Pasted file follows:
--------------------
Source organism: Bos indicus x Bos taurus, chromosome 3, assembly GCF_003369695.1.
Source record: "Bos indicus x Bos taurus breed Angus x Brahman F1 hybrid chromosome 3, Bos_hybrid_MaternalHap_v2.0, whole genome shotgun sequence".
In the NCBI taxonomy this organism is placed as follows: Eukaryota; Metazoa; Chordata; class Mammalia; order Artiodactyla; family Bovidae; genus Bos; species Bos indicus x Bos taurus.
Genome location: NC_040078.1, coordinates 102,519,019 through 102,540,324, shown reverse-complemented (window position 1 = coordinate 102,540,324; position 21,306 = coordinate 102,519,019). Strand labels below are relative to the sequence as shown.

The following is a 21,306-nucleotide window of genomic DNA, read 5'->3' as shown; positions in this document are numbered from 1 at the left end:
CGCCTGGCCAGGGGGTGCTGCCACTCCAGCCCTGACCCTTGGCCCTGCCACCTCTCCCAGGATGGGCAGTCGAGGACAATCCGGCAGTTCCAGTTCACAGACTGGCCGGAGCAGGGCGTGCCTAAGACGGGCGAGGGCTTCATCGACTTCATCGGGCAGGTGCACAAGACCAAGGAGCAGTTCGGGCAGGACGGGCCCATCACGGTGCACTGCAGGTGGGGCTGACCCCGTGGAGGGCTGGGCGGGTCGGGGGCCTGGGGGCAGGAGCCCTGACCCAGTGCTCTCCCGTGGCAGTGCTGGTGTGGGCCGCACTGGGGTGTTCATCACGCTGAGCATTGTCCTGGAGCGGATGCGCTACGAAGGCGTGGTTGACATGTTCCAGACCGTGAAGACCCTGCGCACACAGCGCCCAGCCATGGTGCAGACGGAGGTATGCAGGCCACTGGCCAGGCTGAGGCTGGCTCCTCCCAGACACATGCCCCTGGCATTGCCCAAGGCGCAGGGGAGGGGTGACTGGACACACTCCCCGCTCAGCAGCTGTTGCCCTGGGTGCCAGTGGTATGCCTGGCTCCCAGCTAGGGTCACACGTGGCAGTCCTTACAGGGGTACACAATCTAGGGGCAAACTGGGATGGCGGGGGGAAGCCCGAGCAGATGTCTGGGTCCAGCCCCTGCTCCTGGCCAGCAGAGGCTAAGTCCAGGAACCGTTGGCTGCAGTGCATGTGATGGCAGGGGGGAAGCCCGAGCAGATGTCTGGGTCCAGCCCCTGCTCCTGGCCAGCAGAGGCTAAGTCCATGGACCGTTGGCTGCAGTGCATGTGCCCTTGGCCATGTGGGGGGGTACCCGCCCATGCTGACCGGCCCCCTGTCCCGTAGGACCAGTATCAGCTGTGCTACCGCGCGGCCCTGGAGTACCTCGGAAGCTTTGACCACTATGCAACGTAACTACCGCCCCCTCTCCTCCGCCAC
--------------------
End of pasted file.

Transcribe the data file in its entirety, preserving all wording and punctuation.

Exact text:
Source organism: Bos indicus x Bos taurus, chromosome 3, assembly GCF_003369695.1.
Source record: "Bos indicus x Bos taurus breed Angus x Brahman F1 hybrid chromosome 3, Bos_hybrid_MaternalHap_v2.0, whole genome shotgun sequence".
In the NCBI taxonomy this organism is placed as follows: Eukaryota; Metazoa; Chordata; class Mammalia; order Artiodactyla; family Bovidae; genus Bos; species Bos indicus x Bos taurus.
Genome location: NC_040078.1, coordinates 102,519,019 through 102,540,324, shown reverse-complemented (window position 1 = coordinate 102,540,324; position 21,306 = coordinate 102,519,019). Strand labels below are relative to the sequence as shown.

The following is a 21,306-nucleotide window of genomic DNA, read 5'->3' as shown; positions in this document are numbered from 1 at the left end:
CGCCTGGCCAGGGGGTGCTGCCACTCCAGCCCTGACCCTTGGCCCTGCCACCTCTCCCAGGATGGGCAGTCGAGGACAATCCGGCAGTTCCAGTTCACAGACTGGCCGGAGCAGGGCGTGCCTAAGACGGGCGAGGGCTTCATCGACTTCATCGGGCAGGTGCACAAGACCAAGGAGCAGTTCGGGCAGGACGGGCCCATCACGGTGCACTGCAGGTGGGGCTGACCCCGTGGAGGGCTGGGCGGGTCGGGGGCCTGGGGGCAGGAGCCCTGACCCAGTGCTCTCCCGTGGCAGTGCTGGTGTGGGCCGCACTGGGGTGTTCATCACGCTGAGCATTGTCCTGGAGCGGATGCGCTACGAAGGCGTGGTTGACATGTTCCAGACCGTGAAGACCCTGCGCACACAGCGCCCAGCCATGGTGCAGACGGAGGTATGCAGGCCACTGGCCAGGCTGAGGCTGGCTCCTCCCAGACACATGCCCCTGGCATTGCCCAAGGCGCAGGGGAGGGGTGACTGGACACACTCCCCGCTCAGCAGCTGTTGCCCTGGGTGCCAGTGGTATGCCTGGCTCCCAGCTAGGGTCACACGTGGCAGTCCTTACAGGGGTACACAATCTAGGGGCAAACTGGGATGGCGGGGGGAAGCCCGAGCAGATGTCTGGGTCCAGCCCCTGCTCCTGGCCAGCAGAGGCTAAGTCCAGGAACCGTTGGCTGCAGTGCATGTGATGGCAGGGGGGAAGCCCGAGCAGATGTCTGGGTCCAGCCCCTGCTCCTGGCCAGCAGAGGCTAAGTCCATGGACCGTTGGCTGCAGTGCATGTGCCCTTGGCCATGTGGGGGGGTACCCGCCCATGCTGACCGGCCCCCTGTCCCGTAGGACCAGTATCAGCTGTGCTACCGCGCGGCCCTGGAGTACCTCGGAAGCTTTGACCACTATGCAACGTAACTACCGCCCCCTCTCCTCCGCCAC